THE CHILDREN of Micklefield are fed up, and they don't care who knows it. They're only eight years old, but they've already had enough of tests, tests, tests - and they have told David Blunkett so.
The Education Secretary received a sheaf of letters from pupils at Micklefield primary school in High Wycombe, Buckinghamshire, written after they sat the new optional Year 3 paper. "Boring" was the general verdict.
"Please stop all this business," pleaded Chelsea. "I wish you never inventit (sic) tests," wrote a miserable Charlotte, adding: "I like your dog."
"You make it to (sic) hard and I always get it wrong and mixed up and I don't get any marks and the number of people who get it wrong is unbelievable," wrote Shane. "It's so so so unbelievable," added an exasperated Maxine.
The letters earned a response from Mr Blunkett at his most charming - although don't expect a change in policy just yet. He rather enjoys his reputation among chldren as the man who's banned chips and forced them to do more homework.
Teacher Madeline Rampton, meanwhile, has been left fuming by a "rude" reply from the Office for Standards in Education's Chris Woodhead, who was also sent copies of the pupils' letters.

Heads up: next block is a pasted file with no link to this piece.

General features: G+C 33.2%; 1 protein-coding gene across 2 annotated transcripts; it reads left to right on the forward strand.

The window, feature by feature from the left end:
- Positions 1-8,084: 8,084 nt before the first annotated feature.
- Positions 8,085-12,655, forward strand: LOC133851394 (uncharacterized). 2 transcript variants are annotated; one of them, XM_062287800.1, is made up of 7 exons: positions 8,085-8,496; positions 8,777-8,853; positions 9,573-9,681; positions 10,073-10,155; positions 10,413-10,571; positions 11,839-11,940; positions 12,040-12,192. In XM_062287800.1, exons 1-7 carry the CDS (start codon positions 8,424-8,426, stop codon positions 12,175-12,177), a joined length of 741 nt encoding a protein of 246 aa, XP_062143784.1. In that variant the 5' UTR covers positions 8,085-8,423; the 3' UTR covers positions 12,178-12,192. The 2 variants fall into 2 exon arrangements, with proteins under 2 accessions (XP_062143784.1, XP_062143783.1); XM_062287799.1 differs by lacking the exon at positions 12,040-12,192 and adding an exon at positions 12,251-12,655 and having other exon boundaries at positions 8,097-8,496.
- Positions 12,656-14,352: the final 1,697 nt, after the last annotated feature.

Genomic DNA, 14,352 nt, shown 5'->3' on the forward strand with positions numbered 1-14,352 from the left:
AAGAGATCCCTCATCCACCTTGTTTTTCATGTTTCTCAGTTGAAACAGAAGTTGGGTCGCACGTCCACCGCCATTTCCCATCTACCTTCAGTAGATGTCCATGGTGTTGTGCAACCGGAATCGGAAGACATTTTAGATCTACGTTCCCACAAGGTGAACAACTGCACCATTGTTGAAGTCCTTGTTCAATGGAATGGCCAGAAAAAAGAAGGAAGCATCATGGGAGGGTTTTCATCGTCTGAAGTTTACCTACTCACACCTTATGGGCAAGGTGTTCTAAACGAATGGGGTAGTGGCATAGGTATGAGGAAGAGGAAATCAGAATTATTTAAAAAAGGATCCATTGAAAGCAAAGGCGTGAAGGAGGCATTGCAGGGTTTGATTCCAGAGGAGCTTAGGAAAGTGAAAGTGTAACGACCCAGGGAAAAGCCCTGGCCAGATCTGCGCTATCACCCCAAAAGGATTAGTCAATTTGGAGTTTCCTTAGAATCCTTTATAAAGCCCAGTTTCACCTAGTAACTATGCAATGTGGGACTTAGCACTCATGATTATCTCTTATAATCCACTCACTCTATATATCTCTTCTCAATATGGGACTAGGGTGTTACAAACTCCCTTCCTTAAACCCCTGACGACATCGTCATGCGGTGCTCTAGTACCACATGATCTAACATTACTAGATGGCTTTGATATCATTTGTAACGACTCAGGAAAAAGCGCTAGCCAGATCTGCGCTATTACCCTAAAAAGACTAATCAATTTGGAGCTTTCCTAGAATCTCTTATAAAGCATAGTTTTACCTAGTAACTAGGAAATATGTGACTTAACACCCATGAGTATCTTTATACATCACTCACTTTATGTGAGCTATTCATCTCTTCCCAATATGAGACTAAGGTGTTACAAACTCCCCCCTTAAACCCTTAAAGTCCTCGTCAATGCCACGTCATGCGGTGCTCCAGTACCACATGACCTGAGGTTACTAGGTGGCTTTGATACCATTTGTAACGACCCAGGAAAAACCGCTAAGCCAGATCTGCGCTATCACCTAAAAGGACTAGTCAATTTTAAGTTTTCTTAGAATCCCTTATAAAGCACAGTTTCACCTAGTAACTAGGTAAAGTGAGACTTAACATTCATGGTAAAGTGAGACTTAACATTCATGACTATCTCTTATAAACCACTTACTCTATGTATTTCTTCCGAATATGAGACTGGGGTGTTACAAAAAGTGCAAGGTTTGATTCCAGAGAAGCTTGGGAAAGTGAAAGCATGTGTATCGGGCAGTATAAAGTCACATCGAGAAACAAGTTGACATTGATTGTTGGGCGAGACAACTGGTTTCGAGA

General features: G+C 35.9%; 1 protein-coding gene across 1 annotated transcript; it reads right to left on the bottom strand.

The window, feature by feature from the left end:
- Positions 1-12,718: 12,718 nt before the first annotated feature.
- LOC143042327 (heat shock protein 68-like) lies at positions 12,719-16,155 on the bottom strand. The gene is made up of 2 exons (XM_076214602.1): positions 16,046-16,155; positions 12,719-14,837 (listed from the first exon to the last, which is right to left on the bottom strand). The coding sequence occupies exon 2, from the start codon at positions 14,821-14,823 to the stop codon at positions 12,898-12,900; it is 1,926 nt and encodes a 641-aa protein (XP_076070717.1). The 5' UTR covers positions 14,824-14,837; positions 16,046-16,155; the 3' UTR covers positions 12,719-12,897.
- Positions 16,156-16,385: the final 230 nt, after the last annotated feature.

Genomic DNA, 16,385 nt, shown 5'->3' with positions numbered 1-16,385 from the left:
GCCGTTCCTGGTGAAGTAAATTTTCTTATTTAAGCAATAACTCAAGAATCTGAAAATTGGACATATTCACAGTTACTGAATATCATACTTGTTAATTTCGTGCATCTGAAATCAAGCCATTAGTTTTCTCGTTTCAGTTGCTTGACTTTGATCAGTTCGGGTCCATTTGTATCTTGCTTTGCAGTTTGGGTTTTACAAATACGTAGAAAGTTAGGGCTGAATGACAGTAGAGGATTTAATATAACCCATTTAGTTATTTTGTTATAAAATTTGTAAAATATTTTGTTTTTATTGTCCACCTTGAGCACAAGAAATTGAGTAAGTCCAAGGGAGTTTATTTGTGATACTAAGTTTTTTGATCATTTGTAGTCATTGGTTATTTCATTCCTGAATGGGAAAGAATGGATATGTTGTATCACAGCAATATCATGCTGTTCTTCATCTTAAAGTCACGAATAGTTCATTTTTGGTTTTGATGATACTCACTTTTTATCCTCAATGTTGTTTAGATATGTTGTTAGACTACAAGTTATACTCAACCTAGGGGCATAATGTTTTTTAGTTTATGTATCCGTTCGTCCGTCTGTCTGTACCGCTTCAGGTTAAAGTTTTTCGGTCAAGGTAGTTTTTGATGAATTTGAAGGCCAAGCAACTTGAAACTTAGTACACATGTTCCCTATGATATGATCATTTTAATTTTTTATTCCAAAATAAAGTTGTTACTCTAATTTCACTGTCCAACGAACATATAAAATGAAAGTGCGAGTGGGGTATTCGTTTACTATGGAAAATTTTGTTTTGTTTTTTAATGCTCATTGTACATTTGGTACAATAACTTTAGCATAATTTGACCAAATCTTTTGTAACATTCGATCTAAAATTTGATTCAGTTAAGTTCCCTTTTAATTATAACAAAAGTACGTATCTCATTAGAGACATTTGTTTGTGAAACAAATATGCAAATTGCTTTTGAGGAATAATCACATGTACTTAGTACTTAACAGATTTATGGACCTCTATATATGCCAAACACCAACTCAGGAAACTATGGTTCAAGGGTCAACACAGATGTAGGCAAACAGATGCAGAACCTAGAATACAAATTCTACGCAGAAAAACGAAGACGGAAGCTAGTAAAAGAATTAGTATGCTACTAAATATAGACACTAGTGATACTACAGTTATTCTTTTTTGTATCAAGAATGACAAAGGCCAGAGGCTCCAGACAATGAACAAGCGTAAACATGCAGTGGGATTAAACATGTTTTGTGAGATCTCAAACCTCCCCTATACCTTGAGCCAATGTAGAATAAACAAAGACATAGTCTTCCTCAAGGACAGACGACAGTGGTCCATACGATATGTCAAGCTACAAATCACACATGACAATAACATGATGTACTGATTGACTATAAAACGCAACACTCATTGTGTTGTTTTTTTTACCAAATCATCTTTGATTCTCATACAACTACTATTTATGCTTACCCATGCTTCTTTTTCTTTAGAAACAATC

While Mr Blunkett wrote two pages, praising the "excellent letters", sympathising and saying that life could be hard, but explaining why testing was important, the famously abrupt chief inspector's reply ran to just three lines.
"I cannot myself see why they should feel so bored. Does it not all depend upon how you introduce the tests?" he wrote. A second response, after Ms Rampton complained, was terser still.
Shane O'Neil sparked the protest, passing his teacher a note during the test saying he'd had enough. "I said I was really sorry, but he shouldn't write to me, he should write to Mr Blunkett," Ms Rampton said. "Then the other children said: 'Can we write too?'."